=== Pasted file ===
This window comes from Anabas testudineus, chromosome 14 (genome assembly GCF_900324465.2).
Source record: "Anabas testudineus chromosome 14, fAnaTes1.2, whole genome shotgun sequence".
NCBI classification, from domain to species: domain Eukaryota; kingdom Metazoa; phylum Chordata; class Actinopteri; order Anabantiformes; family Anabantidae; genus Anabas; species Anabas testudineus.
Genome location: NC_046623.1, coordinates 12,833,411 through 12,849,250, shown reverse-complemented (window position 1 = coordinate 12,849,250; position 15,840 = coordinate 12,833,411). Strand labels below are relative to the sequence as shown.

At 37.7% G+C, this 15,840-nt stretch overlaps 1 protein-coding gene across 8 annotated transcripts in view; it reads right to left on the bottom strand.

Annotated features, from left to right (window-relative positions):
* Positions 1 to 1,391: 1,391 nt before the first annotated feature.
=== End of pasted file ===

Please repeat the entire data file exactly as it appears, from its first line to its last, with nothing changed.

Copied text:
This window comes from Anabas testudineus, chromosome 14 (genome assembly GCF_900324465.2).
Source record: "Anabas testudineus chromosome 14, fAnaTes1.2, whole genome shotgun sequence".
NCBI classification, from domain to species: domain Eukaryota; kingdom Metazoa; phylum Chordata; class Actinopteri; order Anabantiformes; family Anabantidae; genus Anabas; species Anabas testudineus.
Genome location: NC_046623.1, coordinates 12,833,411 through 12,849,250, shown reverse-complemented (window position 1 = coordinate 12,849,250; position 15,840 = coordinate 12,833,411). Strand labels below are relative to the sequence as shown.

At 37.7% G+C, this 15,840-nt stretch overlaps 1 protein-coding gene across 8 annotated transcripts in view; it reads right to left on the bottom strand.

Annotated features, from left to right (window-relative positions):
* Positions 1 to 1,391: 1,391 nt before the first annotated feature.